WASHINGTON — With nearly half of fiscal 2018 over, top military officials are seeking flexibility from Congress to spend part of a major spending boost later—in fiscal 2019—and some lawmakers are leaning towards yes.
The Senate Armed Services Committee’s No. 2 Republican, Sen. Jim Inhofe, seemed to favor such an arrangement when he asked several of the services’ top officers for their takes at a readiness hearing Wednesday.
“As you noted, we have a year’s worth of money adds in ’18 and five months to spend it,” affirmed Marine Corps Assistant Commandant Gen. Glenn Walters. “It might help if the appropriators can give us some flexibility, so we can spend ’18 money in ’19 and feather in the plan.”
Inhofe is not the first lawmaker to raise this point since last week’s announcement of a two-year bipartisan budget deal—which lifts defense caps to $700 billion in 2018 and $716 billion in 2019. Appropriators have until the current funding patch expires March 23 to craft appropriations bills to the deal’s 2018 top-lines.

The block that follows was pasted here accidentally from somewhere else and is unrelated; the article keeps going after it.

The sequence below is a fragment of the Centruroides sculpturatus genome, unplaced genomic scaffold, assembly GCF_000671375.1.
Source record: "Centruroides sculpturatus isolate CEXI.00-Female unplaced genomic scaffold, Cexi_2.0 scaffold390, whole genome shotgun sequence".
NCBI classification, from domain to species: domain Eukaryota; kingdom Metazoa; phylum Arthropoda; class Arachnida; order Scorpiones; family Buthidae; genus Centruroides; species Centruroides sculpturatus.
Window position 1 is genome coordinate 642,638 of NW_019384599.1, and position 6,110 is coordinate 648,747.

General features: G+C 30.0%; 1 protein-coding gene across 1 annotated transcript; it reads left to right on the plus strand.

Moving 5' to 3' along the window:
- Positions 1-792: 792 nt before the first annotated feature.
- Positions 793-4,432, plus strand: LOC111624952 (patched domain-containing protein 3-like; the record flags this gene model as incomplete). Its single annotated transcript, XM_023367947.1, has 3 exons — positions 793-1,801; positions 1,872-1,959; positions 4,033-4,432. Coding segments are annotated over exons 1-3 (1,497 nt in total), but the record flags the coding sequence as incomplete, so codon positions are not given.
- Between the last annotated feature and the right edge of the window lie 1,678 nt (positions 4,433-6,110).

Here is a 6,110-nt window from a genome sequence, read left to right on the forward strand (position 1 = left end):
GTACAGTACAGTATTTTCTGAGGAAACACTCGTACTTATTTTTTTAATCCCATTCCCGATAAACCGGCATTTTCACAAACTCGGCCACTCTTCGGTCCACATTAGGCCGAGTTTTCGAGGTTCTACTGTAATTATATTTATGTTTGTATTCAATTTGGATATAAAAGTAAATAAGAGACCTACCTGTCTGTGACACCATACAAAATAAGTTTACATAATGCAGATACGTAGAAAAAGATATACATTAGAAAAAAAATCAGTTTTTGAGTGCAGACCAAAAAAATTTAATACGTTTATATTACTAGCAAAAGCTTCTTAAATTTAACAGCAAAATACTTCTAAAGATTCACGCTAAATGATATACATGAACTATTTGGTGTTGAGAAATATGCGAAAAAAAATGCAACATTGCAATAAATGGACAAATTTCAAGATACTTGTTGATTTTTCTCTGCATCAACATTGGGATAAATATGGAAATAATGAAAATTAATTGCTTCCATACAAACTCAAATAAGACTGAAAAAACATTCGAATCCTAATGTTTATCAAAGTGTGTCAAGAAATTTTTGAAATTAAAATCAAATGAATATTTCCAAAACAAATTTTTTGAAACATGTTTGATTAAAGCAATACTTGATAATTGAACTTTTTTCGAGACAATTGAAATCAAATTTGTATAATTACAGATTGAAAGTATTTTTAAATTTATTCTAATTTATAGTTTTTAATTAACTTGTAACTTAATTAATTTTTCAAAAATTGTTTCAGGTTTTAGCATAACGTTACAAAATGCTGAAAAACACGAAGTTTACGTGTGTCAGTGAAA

On Feb. 7, House Armed Services Chairman Mac Thornberry told reporters he was meeting with House Appropriations Chairman Rodney Freylinghusen, R-N.J., and the lead defense appropriator Kay Granger, R-Texas, “about making sure no artificial limitation Congress proposes prevents the Pentagon from spending money.”
“You still have to have accountability,” said Thornberry, R-Texas. “There are different colors of money that they can spend over different periods of time. But I do think there should be some flexibility.”
At Wednesday’s hearing, Vice Chief Of Naval Operations Adm. Bill Moran said that Navy leaders also want authorization from Congress to spending money in outside of where it will be appropriated.
“We’d like to have authorities to move funding around as we go and inform Congress as we’re doing it,” Moran said, adding later: “The add is so significant that we’re going to have to look at transferring that money from account to account.”
The Army’s vice chief, Gen. James McConville, said that rushing to execute contracts, “we don’t get the same type of rigor we would like to get if we had it sooner,” adding: “Certainly we appreciate the authorizations for readiness. We just need to get it in the hands of our units so they can spend it.”
Joe Gould is the Congress and industry reporter at Defense News, covering defense budget and policy matters on Capitol Hill as well as industry news.